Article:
- The alpaca reproduction cycle is not like most livestock. Their reproductive process is not conducive to artificial insemination, which makes natural alpaca pregnancies the only option.
- Alpacas are pregnant for almost an entire year and most breeders in the midwest only breed in spring and summer months. This makes the opportunity for breeding more limited than other animals.
- Alpacas only have one cria per pregnancy. Twins occur occasionally, but it is very difficult to get both crias through a healthy delivery. Therefore one mother can only deliver one cria per year.
- If one does not have their own herdsire (adult male), they must pay another farm for breedings. Quality breedings will cost between $1,000 – $5,000 per cria.
Note: Suri alpacas have much less supply than Huacaya alpacas, so these will come at a premium price within the United States. The alpaca industry is dominated by Huacaya alpacas, so there is more supply and thus they are not as expensive as Suris.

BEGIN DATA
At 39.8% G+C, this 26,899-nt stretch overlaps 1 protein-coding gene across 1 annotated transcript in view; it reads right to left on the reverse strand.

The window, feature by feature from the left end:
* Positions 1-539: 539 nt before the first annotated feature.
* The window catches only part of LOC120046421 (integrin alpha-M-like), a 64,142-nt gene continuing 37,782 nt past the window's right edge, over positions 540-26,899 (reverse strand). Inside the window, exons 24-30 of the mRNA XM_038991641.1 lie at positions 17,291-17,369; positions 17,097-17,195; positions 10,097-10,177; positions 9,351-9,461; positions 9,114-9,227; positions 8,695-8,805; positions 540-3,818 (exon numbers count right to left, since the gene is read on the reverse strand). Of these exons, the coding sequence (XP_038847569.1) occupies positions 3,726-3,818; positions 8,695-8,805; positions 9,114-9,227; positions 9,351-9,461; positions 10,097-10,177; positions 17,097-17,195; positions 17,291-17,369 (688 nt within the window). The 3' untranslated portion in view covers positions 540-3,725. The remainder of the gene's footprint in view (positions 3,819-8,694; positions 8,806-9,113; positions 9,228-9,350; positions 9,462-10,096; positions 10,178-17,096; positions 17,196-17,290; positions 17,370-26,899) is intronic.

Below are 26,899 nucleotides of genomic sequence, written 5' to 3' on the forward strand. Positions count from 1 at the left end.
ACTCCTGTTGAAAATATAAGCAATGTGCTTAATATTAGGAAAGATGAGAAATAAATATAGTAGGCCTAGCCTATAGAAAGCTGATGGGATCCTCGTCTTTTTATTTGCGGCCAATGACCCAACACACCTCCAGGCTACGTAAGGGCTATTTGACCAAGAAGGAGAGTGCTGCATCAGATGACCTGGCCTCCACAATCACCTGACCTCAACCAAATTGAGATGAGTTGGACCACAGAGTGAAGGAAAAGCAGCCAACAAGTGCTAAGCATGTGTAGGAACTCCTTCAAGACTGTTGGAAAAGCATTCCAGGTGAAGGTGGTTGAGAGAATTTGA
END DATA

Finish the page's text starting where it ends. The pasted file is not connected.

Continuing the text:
Alpaca Revenue Opportunities
While I just covered all the negatives to raising alpacas, there are many benefits. And these benefits tie into business plans and the opportunities of obtaining a solid return on investment. These include:
- Alpacas have multiple revenue streams that include:
- Alpacas live around 20 years, which means your initial investment has many years to pay itself back
- Alpacas do not cost a lot to feed
- Alpacas are low maintenance, which makes them easy to care for
- Alpacas are eco-friendly and sustainable for the environment
- One female alpaca can give birth to 10+ cria, which makes her revenue-generating opportunities ten times her purchase price
Now that we’ve broken down the pros and cons of investing in alpacas, let’s chat more about the individual costs associated with the different types of alpacas. I’ll break down the various types of alpacas and then we’ll dig deeper into the startup and ongoing costs associated with raising alpacas.